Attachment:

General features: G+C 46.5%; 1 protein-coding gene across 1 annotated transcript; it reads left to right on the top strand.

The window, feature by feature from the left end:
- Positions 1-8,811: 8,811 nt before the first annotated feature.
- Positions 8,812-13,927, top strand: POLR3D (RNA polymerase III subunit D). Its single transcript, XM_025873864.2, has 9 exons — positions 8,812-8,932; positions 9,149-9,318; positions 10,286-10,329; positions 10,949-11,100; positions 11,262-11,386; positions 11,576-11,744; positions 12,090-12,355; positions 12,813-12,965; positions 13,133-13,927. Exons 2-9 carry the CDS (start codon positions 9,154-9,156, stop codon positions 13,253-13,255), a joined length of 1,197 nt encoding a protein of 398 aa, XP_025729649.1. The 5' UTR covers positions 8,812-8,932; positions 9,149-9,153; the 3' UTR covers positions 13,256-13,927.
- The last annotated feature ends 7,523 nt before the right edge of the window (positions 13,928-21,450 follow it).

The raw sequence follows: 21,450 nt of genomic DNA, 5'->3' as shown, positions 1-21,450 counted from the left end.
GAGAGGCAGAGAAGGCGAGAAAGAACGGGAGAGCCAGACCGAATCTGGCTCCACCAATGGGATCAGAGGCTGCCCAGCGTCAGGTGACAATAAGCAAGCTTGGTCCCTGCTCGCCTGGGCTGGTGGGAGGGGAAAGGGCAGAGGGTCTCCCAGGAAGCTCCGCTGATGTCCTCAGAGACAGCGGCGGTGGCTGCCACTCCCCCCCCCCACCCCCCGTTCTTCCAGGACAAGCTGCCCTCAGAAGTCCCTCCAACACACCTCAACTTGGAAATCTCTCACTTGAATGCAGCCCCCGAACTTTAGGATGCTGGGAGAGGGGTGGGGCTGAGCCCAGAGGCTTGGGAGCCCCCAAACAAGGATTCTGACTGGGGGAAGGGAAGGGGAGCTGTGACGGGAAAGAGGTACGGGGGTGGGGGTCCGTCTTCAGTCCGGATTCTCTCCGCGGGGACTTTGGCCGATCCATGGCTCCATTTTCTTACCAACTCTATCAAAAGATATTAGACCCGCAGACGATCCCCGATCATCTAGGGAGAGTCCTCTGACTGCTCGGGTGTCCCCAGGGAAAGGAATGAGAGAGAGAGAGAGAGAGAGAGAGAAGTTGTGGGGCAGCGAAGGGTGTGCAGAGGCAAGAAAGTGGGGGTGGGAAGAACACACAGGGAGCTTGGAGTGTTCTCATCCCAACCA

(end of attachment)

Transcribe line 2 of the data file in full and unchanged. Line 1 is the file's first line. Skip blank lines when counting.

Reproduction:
The window, feature by feature from the left end: